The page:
Kol Nidre: Thoughts on Yom Kippur From a Nonpracticing Jew
By Suzanne Reisman on September 17, 2010
BlogHer Original Post
According to JewishEncyclopedia.com, Kol Nidre is an Aramaic prayer recited at the start of the evening service on Yom Kippur. Yom Kippur is the Jewish Day of Atonement. It is the most serious holiday in Judaism, observed by fasting and praying all day. At the end of this 25 hour period, God will decide whether to record a person's name in the Book of Life.
I have not been to synagogue for Yom Kippur since I was a freshman in high school, and even then, I don't think I went to evening services, so I don't remember the Kol Nidre. (There are many versions on YouTube; I particularly like this one.) When I realized that I did not believe in God -- or at least a God as defined by the Torah -- I told my parents I would not go to services any longer. It made a mockery both of myself and of the believers for me to sit amongst them and pretend to atone to a God I did not believe in for sins I did not believe that I committed.
Sometime in junior high, it occurred to me that the world was fucked up beyond reason. I could look at my own family and see the impact of this. What did my grandfather do to be punished by the loss of his family and friends? If God choose the Jews as His people, then how could He sit back and let the Holocaust happen? What kind of God is this? I should thank this deity? It seemed wrong. Still, I was not ready to write off the whole God thing until I learned that the whole baby-in-basket-plucked-from-the-river-by-a-princess-who-ultimately-liberates-his-people was a Babylonian myth. Coincidentally, the story of Moses began circulating amongst the Jews while they were slaves in Babylon? Forget it.
Yet I never walked away from being Jewish. While I do not observe the religious rituals, I hold my Eastern European cultural heritage very closely. So when I think about the Kol Nidre tonight, I think about the poem by Władysław Szlengel, a poet from Warsaw who chronicled the destruction of Warsaw's Jewish population in the ghetto between 1940 and 1943. "Kol Nidre," which I think was written in 1937, says everything:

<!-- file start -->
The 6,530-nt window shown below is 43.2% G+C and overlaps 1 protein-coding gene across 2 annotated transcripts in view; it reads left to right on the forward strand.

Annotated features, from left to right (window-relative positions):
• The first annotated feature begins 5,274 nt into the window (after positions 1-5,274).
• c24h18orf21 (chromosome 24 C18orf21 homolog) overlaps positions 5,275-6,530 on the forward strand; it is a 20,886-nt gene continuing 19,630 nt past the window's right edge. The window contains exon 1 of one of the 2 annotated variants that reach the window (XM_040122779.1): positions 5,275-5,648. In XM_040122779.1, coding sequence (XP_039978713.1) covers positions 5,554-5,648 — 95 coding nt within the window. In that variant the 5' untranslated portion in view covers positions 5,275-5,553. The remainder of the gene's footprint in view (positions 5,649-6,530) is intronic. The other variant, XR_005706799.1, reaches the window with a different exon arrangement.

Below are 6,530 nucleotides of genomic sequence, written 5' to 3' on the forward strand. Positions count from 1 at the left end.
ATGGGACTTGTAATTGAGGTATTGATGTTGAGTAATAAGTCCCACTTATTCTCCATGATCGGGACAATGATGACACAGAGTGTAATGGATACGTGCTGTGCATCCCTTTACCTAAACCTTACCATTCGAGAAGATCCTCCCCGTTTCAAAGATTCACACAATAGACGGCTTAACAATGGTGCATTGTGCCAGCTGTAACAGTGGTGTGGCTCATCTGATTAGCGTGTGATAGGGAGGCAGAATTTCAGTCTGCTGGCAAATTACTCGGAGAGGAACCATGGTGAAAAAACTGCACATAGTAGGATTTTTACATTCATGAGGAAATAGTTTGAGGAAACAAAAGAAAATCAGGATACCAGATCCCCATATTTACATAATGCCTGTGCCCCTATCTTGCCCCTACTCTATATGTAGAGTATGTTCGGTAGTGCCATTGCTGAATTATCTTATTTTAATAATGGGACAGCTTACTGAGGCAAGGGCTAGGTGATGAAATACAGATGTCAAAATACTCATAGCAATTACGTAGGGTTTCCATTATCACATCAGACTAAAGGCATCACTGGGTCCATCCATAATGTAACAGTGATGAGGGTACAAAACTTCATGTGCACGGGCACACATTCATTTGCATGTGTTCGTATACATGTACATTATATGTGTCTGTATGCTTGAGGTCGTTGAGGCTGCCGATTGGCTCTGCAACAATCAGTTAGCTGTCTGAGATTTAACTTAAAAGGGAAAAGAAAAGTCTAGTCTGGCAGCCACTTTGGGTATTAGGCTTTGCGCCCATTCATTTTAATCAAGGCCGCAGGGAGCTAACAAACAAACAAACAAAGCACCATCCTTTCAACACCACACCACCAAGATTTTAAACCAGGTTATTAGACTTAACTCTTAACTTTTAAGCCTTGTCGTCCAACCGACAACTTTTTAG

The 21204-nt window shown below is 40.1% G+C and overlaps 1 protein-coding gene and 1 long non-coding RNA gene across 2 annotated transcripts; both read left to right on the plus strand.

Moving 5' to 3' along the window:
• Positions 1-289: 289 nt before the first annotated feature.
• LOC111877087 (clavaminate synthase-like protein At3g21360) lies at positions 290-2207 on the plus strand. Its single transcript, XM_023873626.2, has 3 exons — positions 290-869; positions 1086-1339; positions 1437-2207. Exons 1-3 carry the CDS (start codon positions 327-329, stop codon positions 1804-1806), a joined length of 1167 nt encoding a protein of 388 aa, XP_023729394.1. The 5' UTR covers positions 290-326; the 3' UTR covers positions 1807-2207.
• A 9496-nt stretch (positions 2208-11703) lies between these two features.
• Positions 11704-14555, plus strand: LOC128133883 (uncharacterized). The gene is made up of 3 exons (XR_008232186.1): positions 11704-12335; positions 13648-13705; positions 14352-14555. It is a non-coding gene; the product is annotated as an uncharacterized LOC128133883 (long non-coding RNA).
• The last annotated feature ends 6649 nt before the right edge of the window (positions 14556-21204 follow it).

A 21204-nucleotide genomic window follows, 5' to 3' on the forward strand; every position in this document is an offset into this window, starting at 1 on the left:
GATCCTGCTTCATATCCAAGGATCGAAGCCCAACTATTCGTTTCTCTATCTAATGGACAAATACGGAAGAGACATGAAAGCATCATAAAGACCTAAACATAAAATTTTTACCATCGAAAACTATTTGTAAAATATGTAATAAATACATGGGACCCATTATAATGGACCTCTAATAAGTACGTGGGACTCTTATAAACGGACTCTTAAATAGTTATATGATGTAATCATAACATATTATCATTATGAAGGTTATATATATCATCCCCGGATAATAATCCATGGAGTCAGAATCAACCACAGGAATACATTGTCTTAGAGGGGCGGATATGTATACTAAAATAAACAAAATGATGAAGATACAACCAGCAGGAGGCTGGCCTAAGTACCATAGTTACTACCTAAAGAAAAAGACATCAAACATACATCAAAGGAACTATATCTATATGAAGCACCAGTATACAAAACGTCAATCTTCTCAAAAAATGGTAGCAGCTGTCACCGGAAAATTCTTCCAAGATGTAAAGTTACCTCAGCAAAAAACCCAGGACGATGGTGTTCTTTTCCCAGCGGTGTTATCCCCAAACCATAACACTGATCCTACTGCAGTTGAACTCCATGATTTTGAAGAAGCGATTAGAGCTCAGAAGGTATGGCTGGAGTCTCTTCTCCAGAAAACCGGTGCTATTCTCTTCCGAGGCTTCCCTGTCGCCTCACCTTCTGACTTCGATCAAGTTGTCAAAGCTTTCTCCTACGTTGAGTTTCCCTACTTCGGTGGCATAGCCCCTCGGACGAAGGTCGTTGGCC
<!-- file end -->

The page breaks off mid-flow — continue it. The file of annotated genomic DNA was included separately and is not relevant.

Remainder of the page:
I've never understood the content and the words,
Only the melody of the prayer.
While my eyes I close, I see again
Reminisces from my childhood
The yellow grayish glow of candle light,
Sad movements of arms and beards,
I hear a cry, wailing
And immense plea for mercy, a miracle...
Whipping of the chest, clasping hands -
The glory of old books,
Fear of verdicts unknown and dark.
That night I'll never tear off my heart,
A menacing mysterious night,
And the grieved prayer Kol Nidrei ---
I know by now, when I feel bad
Or tomorrow, when fate will be more courteous to me,
In my thoughts I'll come back to that night,
In my heart I shall be in it.
Come with me - - -
Jews - frightened, beaten, persecuted,
Cast out of everything - - -
You - that that your benches were broken,
Your faith as well and your skulls.
You - whose mouths are been shut,
As are the roads, the shops.
You - mud is thrown on your faces.
You - who know already what
Is fear from human being.
And you -
Who want to forget that only yesterday,
Or a hundred years ago,
To the tangle of the big affairs,
To the excess of the big people
To the lie of the big words,
Hiding yourselves behind the backs
Of foreign ideas, not yours...
You - free of
On the same long big night
to the foggy memories sunk in sentiments
In the heart and in the tear
Go back to the darkened prayer rooms
From long lost childhood,
Where grayish light gleam and candles cry,
Where Mothers wring their hands,
And through trembling hands,
Pages of yellow books murmur,
While injustice lie like a stone on our soul.
At least we shall be united in our hearts
In the sad prayer of Kol Nidrei.
On Sept. 27, 1939, three days after Yom Kippur, Warsaw capitulated to the Nazis. At the time, over 350,000 Jews called that city home, including my grandfather and his family. It was the largest, most vibrant Jewish community in Europe. God did not write many names in the Book of Life after that. By 1945, less than 3,500 of those people were still alive. In June, my friend and I traveled to Warsaw. She asked the shopkeeper at a synagogue if he thought there was a lot of anti-Semitism. He laughed for a second, then looked at us without smiling. "Who is there to be anti-Semitic against?"
Tonight I'm going to see my brother-in-law's baby. My husband is cooking falafel. While we will celebrate life instead of fasting and atoning, my heart will still be united with my people in the sad prayer of Kol Nidre.
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